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Adjustable LED base

3D model description

Adjustable LED base

Many people have asked me how I light my lampshades.
I just use a red, green and blue LED in offset from each other.
My old LED bases are made from wood and are very simple in design. See picture.
But now I have made one that can be printed. I also took the liberty to make the distance between the LED’s adjustable. The distance between them can be adjusted by turning the outer ring of the base.
The white adjustable one in the pictures has 3W LED’s they come with their own heatsink.
They work well, but they get really hot. They must be able to radiate their heat. So I recommend making a hole into the base of your spiral vase mode lamp shade. Otherwise they will melt the plastic.
If you are using the 1W LED’s and they have no heatsink, you have to glue them to an aluminum plate with thermal glue. In the picture of the wooden base you can see an example. Most of the photos of my lampshades are with a base that includes 1W LED’s.
Then there is the problem that there are a lot of different LED’s you can buy and they are not all the same in voltage and current they use. So the resistors used may vary in resistance and voltage. So it’s very important to use the right resistor. The value of this resistor is defined by the voltage of you power supply, the voltage of the LED and the current the LED will draw.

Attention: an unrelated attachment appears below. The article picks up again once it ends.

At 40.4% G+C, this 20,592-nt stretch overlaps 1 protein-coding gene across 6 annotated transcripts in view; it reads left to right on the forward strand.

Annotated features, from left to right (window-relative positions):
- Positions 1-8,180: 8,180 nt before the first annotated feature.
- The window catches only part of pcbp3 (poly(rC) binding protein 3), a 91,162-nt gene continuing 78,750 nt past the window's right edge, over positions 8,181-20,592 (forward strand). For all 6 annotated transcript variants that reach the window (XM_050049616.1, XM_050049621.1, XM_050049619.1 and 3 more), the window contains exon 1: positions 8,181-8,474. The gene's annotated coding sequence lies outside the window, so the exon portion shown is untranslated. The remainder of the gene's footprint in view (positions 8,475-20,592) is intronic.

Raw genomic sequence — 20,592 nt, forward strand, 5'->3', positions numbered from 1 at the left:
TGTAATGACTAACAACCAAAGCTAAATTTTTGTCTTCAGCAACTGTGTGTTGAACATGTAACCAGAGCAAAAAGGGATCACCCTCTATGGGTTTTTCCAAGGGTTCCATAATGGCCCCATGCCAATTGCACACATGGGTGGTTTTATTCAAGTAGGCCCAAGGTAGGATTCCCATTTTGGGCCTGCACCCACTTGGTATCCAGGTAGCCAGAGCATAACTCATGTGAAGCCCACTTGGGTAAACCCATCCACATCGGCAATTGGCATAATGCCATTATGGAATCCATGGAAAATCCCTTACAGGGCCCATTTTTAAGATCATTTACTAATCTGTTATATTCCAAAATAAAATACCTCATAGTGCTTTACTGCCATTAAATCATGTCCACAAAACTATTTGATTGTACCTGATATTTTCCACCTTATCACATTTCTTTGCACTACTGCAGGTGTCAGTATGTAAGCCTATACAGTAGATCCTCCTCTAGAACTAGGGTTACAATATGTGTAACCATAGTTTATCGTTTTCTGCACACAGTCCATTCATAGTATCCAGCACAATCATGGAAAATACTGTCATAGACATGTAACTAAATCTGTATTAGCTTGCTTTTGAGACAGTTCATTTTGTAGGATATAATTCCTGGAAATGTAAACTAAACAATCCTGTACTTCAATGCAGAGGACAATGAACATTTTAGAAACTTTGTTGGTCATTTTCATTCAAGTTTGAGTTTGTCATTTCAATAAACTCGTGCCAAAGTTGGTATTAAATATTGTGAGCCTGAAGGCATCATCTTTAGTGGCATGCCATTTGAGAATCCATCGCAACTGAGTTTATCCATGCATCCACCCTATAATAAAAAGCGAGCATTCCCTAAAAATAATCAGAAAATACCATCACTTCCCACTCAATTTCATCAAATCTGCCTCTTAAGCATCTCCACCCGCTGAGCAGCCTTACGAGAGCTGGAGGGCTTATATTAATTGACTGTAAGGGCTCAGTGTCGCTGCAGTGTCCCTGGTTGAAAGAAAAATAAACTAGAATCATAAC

In my case I use an USB power adapter 2.1A and thus 5V.
Most RED power LED’s operate at a voltage up to 2.3V
Most GREEN and BLUE power LED’s operate at a voltage up to 3.6V.
The Current of the LED’s is given by the manufacturer I hope :-)

Because I want to inspire people to do more things themselves I have included an example how to calculate the resistor in one of the pictures.
Below I have calculated the resistors the resistors for 3W red, green and blue LED’s and below that also for the 1W LED’s.
BUT BEWARE! These resistor values work only with 5V.

For the 3W heatsink ones I have calculated for 700mA so the resistor will be something like:
RED: voltage over resistor = 5V-2.3V=2.7V. R=U/I = 2.7V/0.7A=3.86Ω. P=UxI = 2.7x0.7=1.89W.
I used in this case 8 33Ω /0.25W resistors in parallel.
GREEN: voltage over resistor = 5V-3.6=1.4V. R=U/I = 1.4V/0.7A=2Ω. P=UxI =1.4x0.7=0.98W.
I used in this case 5 10Ω /0.25W resistors in parallel.
BLUE: voltage over resistor = 5V-3.6=1.4V. R=U/I = 1.4V/0.7A=2Ω. P=UxI =1.4x0.7=0.98W.
I used in this case 5 10Ω /0.25W resistors in parallel.

For the 1W ones without their own heatsink, I have calculated for 434mA so the resistor will be something like:
RED: voltage over resistor=5V-2.3V=2.7V. R=U/I = 2.7V/0.434A=6.22Ω P=UxI = 2.3Vx0.434A=1W.
I used in this case 6 33Ω/0.25W resistors in parallel.
GREEN: voltage over resistor=5V-3.6V=1.4V. R=U/I = 1.4V/0.434A=3.23 P=UxI = 1.4Vx0.434A=0.6W.
I used in this case 5 10Ω/0.25W resistors
BLUE: voltage over resistor=5V-3.6V=1.4V. R=U/I = 1.4V/0.434A=3.23 P=UxI = 1.4Vx0.434A=0.6W.
I used in this case 5 10Ω/0.25W resistors
I used ¼ watt resistors to make a bigger one. But of course you can use 1 big one also :-)

If you find this all too much work, than you can just buy a standard LED driver :-)

I will post a simple dimmable one soon. :-)

3D printing settings

Rafts:
No

Supports:
No

Resolution:
0.2mm & 0.25mm

Infill:
20%

Notes:
Printed in PLA 0.25mm resolution, nozzle 0.5mm at 195°C & neutral PET-G 0.2mm resolution, 0.4mm nozzle at 220°C. for the little gears I recommend a very low federate for the last pin like part.

  • 3D model format: STL

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License

CC BY SA


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